Alfred P. Sloan is credited with the invention of the modern corporation. At the helm of General Motors from 1923 to 1946, he had a profound influence on management thinking in America and much of the Western world through his unique, ahead-of-its-time, management style.
Sloan's leadership and the sheer success of General Motors led to an enormous amount of study and writings on his contribution to management theory and practice.
This set is part of the Critical Evaluations in Business and Management series. Future titles in the series will include:
George Elton Mayo
Joseph M. Juran
Peter F. Drucker
H. Igor Ansoff
Alfred D. Chandler
For further information on these titles please contact email@example.com
Volume One Part 1. The Founders of General Motors Part 2. 1920s Reorganization at General Motors Part 3. Fisher Body Part 4. Management at General Motors - Assessment Volume Two Part 4. (continued) Part Five: Employee Relations Part Six: General Motors Today Part Seven: General Motors and Public Transport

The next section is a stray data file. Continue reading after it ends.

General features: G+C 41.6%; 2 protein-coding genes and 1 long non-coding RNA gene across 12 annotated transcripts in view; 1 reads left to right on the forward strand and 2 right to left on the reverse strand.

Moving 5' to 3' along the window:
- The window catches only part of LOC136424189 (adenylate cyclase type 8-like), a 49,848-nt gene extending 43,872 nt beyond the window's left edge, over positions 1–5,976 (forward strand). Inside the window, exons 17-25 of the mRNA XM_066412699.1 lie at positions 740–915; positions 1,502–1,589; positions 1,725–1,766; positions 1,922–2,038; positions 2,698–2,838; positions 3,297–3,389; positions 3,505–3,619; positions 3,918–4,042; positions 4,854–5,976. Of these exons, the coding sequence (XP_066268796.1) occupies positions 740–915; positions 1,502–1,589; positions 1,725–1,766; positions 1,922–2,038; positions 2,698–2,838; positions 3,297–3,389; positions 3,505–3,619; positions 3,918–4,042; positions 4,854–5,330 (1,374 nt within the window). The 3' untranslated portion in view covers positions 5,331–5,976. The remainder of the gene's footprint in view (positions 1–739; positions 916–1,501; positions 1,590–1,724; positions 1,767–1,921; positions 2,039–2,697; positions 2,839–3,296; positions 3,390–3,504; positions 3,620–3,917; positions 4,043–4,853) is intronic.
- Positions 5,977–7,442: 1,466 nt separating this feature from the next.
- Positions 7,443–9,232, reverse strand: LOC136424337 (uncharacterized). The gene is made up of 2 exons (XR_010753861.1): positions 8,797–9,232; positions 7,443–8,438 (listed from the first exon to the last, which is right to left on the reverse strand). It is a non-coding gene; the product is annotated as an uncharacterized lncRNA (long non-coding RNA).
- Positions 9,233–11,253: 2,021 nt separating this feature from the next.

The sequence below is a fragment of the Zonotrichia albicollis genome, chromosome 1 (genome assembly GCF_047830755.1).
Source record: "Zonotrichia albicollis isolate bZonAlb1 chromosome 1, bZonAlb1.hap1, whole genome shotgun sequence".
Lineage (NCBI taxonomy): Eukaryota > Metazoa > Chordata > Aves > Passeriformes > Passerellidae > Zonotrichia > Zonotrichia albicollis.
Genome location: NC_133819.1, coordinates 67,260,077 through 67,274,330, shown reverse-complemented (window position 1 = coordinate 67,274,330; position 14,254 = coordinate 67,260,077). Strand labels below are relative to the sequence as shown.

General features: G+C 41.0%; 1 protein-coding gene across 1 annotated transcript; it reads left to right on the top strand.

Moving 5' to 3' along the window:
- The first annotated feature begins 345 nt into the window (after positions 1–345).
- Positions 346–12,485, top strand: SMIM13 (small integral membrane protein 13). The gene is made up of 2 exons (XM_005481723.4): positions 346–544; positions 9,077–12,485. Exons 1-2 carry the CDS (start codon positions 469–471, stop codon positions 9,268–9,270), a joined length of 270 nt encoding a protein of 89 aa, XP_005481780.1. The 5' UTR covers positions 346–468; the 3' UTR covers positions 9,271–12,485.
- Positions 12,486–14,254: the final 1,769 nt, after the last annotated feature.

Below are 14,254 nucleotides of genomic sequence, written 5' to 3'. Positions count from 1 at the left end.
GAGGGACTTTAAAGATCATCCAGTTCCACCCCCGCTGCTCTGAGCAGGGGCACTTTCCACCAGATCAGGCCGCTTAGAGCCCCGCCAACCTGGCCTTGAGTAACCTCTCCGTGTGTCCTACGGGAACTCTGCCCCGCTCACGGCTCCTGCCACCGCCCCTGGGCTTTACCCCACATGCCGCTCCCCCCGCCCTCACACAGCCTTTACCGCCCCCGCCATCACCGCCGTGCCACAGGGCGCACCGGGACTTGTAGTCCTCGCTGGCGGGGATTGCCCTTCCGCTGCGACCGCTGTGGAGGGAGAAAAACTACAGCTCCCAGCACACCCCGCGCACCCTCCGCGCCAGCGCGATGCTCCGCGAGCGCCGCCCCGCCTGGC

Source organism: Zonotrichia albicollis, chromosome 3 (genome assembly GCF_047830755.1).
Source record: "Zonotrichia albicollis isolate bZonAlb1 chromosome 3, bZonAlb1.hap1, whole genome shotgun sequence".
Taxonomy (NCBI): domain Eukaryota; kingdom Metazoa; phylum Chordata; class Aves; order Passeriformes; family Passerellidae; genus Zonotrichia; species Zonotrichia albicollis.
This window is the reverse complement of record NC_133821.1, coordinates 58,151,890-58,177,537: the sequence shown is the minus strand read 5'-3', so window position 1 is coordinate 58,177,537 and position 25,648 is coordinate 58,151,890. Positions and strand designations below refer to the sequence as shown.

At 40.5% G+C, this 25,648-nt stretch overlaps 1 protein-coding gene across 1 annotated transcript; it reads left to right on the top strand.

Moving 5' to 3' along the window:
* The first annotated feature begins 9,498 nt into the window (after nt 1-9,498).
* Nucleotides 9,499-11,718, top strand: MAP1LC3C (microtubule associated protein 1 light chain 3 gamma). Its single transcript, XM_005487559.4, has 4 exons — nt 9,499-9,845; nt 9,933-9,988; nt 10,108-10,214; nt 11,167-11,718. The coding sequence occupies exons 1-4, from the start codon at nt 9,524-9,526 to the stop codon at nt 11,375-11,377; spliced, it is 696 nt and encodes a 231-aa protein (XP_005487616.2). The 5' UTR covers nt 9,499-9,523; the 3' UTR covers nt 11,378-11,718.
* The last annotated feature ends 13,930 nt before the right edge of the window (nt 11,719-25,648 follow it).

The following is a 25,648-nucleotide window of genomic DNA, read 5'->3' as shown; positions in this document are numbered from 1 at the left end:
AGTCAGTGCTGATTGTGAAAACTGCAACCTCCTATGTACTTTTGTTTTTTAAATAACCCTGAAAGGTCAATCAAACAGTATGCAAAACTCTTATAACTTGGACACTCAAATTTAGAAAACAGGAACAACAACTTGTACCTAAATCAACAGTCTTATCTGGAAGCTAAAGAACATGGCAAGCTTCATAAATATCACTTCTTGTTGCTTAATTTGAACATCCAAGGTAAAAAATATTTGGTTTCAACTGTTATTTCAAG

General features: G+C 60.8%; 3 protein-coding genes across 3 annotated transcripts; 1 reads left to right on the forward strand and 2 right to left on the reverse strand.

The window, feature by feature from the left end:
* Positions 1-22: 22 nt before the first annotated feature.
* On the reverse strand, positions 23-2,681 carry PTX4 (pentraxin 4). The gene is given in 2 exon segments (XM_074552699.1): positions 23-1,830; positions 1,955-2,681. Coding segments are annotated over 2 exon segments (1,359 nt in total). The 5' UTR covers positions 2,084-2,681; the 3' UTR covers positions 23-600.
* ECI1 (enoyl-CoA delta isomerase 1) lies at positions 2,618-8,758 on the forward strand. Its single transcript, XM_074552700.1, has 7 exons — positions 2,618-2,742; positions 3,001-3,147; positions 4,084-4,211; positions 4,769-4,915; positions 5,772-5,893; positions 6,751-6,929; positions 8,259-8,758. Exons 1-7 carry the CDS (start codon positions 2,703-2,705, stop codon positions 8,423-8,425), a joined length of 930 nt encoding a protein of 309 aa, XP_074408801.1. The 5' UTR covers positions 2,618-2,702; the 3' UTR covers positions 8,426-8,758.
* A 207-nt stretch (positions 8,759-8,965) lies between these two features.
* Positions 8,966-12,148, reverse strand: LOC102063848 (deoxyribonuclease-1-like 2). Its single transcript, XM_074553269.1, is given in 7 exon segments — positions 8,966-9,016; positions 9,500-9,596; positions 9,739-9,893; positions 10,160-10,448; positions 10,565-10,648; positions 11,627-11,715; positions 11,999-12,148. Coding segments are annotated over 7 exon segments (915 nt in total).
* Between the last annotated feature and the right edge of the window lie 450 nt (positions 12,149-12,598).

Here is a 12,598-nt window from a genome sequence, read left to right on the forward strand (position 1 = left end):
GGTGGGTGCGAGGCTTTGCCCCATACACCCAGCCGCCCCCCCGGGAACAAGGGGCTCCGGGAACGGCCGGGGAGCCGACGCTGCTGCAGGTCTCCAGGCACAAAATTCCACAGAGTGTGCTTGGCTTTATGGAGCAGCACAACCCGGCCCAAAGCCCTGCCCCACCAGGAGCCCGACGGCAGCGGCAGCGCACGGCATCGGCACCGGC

The last century witnessed an explosion of interest in the study of management. However, researchers who wish to examine the available literature on key figures in the field often experience considerable difficulty in obtaining access to the wide range of journals in which most of the important articles, assessments and contemporary commentaries appear.
Critical Evaluations in Business and Management focuses on these important thinkers and makes available, in one place, collections of some of the most significant writings gathered from a variety of sources. The works are invaluable, not only for reference purposes, but as contributions to the history of management thought as well as the analysis of contemporary theory and the study of strategic management. Taken together, the prodigious output and lasting legacy of the great management figures of the twentieth century emerges for all to consider.